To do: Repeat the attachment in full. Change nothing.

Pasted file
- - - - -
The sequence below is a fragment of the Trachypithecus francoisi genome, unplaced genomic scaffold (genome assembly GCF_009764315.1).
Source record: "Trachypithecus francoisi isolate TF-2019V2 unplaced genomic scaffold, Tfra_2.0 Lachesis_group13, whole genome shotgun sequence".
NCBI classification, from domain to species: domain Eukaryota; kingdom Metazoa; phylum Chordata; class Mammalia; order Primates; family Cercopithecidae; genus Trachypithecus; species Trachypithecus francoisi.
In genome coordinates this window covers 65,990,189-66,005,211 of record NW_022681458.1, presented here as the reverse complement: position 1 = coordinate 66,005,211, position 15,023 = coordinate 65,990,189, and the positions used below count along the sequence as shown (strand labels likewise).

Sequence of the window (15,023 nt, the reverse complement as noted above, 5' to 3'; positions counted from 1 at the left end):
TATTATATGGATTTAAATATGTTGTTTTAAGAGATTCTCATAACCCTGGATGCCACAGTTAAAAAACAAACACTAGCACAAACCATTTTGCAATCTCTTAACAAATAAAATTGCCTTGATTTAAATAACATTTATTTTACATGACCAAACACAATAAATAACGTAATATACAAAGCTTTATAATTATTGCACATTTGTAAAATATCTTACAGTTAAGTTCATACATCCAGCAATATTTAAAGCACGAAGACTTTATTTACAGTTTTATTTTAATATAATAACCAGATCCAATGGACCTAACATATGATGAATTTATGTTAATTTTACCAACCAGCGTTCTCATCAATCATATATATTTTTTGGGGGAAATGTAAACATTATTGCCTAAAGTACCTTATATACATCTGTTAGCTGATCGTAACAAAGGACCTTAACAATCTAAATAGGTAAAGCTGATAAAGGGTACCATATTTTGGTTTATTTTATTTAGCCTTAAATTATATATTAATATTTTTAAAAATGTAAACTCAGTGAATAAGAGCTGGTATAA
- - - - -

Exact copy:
The sequence below is a fragment of the Trachypithecus francoisi genome, unplaced genomic scaffold (genome assembly GCF_009764315.1).
Source record: "Trachypithecus francoisi isolate TF-2019V2 unplaced genomic scaffold, Tfra_2.0 Lachesis_group13, whole genome shotgun sequence".
NCBI classification, from domain to species: domain Eukaryota; kingdom Metazoa; phylum Chordata; class Mammalia; order Primates; family Cercopithecidae; genus Trachypithecus; species Trachypithecus francoisi.
In genome coordinates this window covers 65,990,189-66,005,211 of record NW_022681458.1, presented here as the reverse complement: position 1 = coordinate 66,005,211, position 15,023 = coordinate 65,990,189, and the positions used below count along the sequence as shown (strand labels likewise).

Sequence of the window (15,023 nt, the reverse complement as noted above, 5' to 3'; positions counted from 1 at the left end):
TATTATATGGATTTAAATATGTTGTTTTAAGAGATTCTCATAACCCTGGATGCCACAGTTAAAAAACAAACACTAGCACAAACCATTTTGCAATCTCTTAACAAATAAAATTGCCTTGATTTAAATAACATTTATTTTACATGACCAAACACAATAAATAACGTAATATACAAAGCTTTATAATTATTGCACATTTGTAAAATATCTTACAGTTAAGTTCATACATCCAGCAATATTTAAAGCACGAAGACTTTATTTACAGTTTTATTTTAATATAATAACCAGATCCAATGGACCTAACATATGATGAATTTATGTTAATTTTACCAACCAGCGTTCTCATCAATCATATATATTTTTTGGGGGAAATGTAAACATTATTGCCTAAAGTACCTTATATACATCTGTTAGCTGATCGTAACAAAGGACCTTAACAATCTAAATAGGTAAAGCTGATAAAGGGTACCATATTTTGGTTTATTTTATTTAGCCTTAAATTATATATTAATATTTTTAAAAATGTAAACTCAGTGAATAAGAGCTGGTATAA